The former acting leader of the Muslim Brotherhood was sentenced to life in prison on Thursday by an Egyptian court, as the crackdown on the organization's members continues years after a military junta ousted the country's first and only democratically elected president, Mohammed Morsi.
Security forces arrested Mahmoud Ezzat last August in a raid in Cairo's Fifth Settlement district, the latest blow to a movement that has been the target of a crackdown since it was forced from power in 2013.
Ezzat was sentenced on charges of inciting violence and supplying firearms during clashes outside the Muslim Brotherhood's headquarters between its supporters and opponents in 2013, a judicial source said. Other senior Muslim Brotherhood members have been sentenced to life in prison in the same case. Ezzat's lawyer could not immediately be reached.
At the time of Ezzat's arrest, the Muslim Brotherhood said he had been pursued on "false political charges." Ezzat was an influential former deputy to Muslim Brotherhood leader Mohamed Badie, and considered a hardliner within the group. He became acting leader after Badie's arrest in August 2013, as Reuters reported.
Ezzat had previously been sentenced to death and to life in prison in absentia, but faces retrials following his detention. Other senior members of the group have been jailed or left the country. Egyptian authorities accuse the Muslim Brotherhood of promoting militancy and subversion, accusations it strongly denies.
Egypt has witnessed an unprecedented crackdown on dissent under President Abdel-Fattah el-Sissi's rule following the expulsion of Morsi. In January an Egyptian court has ruled for the seizure and confiscation of the assets of 89 Muslim Brotherhood members, according to Anadolu Agency (AA).
The state-owned daily Akhbar al-Youm reported that "the Court for Urgent Matters in Cairo ordered the seizure of the assets of 89 leaders and members of the Brotherhood and the heirs of Morsi and their transfer to the treasury."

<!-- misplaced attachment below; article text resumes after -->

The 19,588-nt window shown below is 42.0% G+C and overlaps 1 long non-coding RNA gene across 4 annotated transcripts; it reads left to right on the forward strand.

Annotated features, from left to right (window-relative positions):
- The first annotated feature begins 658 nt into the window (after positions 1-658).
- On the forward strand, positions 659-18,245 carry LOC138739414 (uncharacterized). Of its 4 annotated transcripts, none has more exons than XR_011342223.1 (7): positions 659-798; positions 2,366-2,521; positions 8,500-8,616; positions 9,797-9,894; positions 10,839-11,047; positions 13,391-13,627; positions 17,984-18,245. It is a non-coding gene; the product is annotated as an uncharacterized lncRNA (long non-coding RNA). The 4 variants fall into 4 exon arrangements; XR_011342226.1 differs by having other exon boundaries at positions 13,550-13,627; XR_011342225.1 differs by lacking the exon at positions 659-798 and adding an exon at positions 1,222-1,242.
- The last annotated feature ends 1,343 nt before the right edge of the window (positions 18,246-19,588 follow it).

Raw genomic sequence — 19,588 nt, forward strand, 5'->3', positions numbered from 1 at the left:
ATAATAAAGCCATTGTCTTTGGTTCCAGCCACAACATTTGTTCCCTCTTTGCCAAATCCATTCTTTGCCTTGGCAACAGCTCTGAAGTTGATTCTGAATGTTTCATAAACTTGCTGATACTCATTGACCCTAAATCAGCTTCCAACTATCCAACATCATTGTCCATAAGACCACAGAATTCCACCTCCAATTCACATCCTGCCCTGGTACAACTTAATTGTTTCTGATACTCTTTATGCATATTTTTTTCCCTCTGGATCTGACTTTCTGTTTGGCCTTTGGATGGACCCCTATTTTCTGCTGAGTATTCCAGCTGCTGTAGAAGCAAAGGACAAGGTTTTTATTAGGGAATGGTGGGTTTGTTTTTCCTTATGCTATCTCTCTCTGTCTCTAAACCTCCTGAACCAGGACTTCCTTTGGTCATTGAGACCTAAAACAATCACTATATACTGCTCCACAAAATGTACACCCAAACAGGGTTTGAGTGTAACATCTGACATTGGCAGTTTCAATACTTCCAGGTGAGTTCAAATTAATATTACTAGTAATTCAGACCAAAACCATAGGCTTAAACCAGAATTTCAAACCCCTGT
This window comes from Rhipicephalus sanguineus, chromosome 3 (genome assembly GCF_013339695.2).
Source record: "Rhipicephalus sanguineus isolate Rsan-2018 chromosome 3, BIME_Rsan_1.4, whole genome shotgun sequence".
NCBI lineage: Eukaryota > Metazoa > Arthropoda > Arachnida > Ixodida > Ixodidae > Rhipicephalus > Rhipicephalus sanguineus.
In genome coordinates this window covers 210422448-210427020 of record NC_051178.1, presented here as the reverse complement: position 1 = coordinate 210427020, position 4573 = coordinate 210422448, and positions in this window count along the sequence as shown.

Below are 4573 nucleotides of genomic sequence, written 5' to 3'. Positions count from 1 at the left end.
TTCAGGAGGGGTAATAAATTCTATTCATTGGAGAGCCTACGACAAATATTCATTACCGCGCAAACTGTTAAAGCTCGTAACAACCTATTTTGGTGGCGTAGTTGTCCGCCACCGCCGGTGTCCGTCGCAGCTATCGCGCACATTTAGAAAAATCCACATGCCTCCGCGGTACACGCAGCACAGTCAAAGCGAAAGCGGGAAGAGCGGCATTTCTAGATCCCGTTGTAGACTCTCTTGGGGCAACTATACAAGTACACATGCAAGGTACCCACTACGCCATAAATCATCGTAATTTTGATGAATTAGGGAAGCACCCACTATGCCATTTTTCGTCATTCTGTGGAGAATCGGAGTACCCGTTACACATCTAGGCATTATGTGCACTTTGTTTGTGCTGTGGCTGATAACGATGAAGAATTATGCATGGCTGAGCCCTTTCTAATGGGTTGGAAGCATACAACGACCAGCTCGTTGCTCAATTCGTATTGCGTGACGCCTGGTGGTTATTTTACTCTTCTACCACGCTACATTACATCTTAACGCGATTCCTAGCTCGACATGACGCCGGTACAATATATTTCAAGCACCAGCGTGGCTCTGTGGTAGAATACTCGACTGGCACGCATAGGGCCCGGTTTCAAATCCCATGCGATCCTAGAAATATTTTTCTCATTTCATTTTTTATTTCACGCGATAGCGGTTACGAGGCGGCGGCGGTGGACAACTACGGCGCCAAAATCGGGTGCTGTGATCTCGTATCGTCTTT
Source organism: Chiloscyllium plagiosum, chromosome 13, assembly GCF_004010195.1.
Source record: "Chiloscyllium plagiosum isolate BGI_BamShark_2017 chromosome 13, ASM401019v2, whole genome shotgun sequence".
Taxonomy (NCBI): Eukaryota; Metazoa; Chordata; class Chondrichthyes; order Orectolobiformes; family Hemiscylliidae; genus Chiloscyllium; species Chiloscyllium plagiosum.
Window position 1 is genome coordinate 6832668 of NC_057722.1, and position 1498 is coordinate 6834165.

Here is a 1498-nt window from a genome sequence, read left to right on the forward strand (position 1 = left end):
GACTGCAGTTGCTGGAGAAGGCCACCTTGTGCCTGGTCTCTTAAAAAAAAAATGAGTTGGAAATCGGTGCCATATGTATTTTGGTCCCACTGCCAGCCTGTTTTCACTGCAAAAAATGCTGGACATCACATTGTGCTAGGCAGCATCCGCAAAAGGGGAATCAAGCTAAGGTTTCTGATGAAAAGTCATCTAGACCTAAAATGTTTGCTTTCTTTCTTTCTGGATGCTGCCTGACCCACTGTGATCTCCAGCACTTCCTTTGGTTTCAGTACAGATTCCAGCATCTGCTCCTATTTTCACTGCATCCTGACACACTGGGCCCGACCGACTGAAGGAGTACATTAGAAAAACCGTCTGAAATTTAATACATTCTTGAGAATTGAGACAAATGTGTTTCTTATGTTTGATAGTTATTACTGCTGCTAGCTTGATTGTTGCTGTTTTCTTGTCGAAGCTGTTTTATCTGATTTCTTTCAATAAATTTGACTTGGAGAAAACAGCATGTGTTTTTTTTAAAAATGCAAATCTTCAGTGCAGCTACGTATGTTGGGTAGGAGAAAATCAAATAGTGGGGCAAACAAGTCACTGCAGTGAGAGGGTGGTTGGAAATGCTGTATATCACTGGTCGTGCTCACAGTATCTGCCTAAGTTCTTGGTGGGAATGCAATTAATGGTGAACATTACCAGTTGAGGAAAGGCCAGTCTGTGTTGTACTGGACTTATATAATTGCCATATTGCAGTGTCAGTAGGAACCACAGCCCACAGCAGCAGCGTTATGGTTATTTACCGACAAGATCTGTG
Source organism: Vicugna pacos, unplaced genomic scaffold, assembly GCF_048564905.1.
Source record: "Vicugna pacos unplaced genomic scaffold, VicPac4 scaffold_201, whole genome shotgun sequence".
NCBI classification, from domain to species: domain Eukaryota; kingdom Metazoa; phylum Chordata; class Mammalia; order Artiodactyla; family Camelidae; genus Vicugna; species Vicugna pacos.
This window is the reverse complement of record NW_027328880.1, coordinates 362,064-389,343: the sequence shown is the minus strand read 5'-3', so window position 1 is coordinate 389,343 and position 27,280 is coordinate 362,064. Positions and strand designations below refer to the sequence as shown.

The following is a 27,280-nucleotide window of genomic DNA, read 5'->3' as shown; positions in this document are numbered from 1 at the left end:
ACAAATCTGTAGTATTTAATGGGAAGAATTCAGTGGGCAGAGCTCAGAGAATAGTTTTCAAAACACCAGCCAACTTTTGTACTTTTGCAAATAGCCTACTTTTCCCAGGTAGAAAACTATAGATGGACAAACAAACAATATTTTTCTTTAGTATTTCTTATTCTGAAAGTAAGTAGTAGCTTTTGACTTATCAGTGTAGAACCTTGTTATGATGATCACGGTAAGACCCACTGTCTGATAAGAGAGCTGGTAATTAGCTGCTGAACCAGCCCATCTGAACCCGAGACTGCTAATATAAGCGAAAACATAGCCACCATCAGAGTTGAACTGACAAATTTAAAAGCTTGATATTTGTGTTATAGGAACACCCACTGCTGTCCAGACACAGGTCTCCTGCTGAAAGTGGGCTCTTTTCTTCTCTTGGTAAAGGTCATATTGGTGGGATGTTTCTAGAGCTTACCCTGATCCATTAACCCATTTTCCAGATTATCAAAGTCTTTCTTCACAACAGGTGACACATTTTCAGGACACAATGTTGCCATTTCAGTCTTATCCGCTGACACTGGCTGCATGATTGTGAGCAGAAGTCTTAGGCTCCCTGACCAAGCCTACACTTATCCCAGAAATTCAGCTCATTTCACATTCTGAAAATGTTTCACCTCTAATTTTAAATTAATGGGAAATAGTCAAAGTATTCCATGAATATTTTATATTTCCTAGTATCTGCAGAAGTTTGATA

Morsi was elected president in 2012 but was removed from office in a military coup a year later. The military crushed the Muslim Brotherhood movement in a major crackdown, arresting Morsi and many of the group's other leaders who have been in prison undergoing multiple trials ever since the coup. Egyptian authorities have killed hundreds of Muslim Brotherhood supporters and sent thousands to prison for inciting violence. Activists consider the repression the worst in Egypt's modern history.
The 67-year-old Morsi died in court during a trial. He was addressing the court, speaking from the glass cage he was kept in during sessions and warned that he had "many secrets" he could reveal. A few minutes afterward, he collapsed. State TV later said Morsi died from a heart attack, however human rights activists are questioning the official version of events, and suspect a deliberate killing.
The country's authoritarian government has increasingly targeted journalists in an ongoing crackdown on dissent since the 2013 military coup. Egypt ranks 166th out of 180 countries in media watchdog Reporters Without Borders' 2020 world press freedom index.
Dozens of Egyptians took to the streets in several villages across Egypt in September last year, according to videos shared widely on social media, especially by sympathizers of the Muslim Brotherhood movement.
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